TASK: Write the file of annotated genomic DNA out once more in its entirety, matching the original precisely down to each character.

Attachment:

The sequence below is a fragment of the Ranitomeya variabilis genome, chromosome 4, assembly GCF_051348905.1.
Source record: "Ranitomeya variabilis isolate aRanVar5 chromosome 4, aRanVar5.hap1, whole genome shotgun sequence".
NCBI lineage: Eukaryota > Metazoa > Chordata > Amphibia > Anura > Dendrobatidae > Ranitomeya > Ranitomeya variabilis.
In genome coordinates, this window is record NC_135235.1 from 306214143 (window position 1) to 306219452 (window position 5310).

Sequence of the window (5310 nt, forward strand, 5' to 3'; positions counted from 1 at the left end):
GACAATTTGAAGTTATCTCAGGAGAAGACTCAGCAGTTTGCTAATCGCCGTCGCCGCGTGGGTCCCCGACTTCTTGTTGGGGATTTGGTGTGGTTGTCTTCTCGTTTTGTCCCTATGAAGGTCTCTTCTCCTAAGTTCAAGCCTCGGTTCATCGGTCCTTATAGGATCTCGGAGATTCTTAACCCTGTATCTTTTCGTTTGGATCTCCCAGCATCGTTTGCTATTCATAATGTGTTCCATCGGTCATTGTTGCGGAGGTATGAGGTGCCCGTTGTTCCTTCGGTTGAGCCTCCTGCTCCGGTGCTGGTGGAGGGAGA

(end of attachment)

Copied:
The sequence below is a fragment of the Ranitomeya variabilis genome, chromosome 4, assembly GCF_051348905.1.
Source record: "Ranitomeya variabilis isolate aRanVar5 chromosome 4, aRanVar5.hap1, whole genome shotgun sequence".
NCBI lineage: Eukaryota > Metazoa > Chordata > Amphibia > Anura > Dendrobatidae > Ranitomeya > Ranitomeya variabilis.
In genome coordinates, this window is record NC_135235.1 from 306214143 (window position 1) to 306219452 (window position 5310).

Sequence of the window (5310 nt, forward strand, 5' to 3'; positions counted from 1 at the left end):
GACAATTTGAAGTTATCTCAGGAGAAGACTCAGCAGTTTGCTAATCGCCGTCGCCGCGTGGGTCCCCGACTTCTTGTTGGGGATTTGGTGTGGTTGTCTTCTCGTTTTGTCCCTATGAAGGTCTCTTCTCCTAAGTTCAAGCCTCGGTTCATCGGTCCTTATAGGATCTCGGAGATTCTTAACCCTGTATCTTTTCGTTTGGATCTCCCAGCATCGTTTGCTATTCATAATGTGTTCCATCGGTCATTGTTGCGGAGGTATGAGGTGCCCGTTGTTCCTTCGGTTGAGCCTCCTGCTCCGGTGCTGGTGGAGGGAGA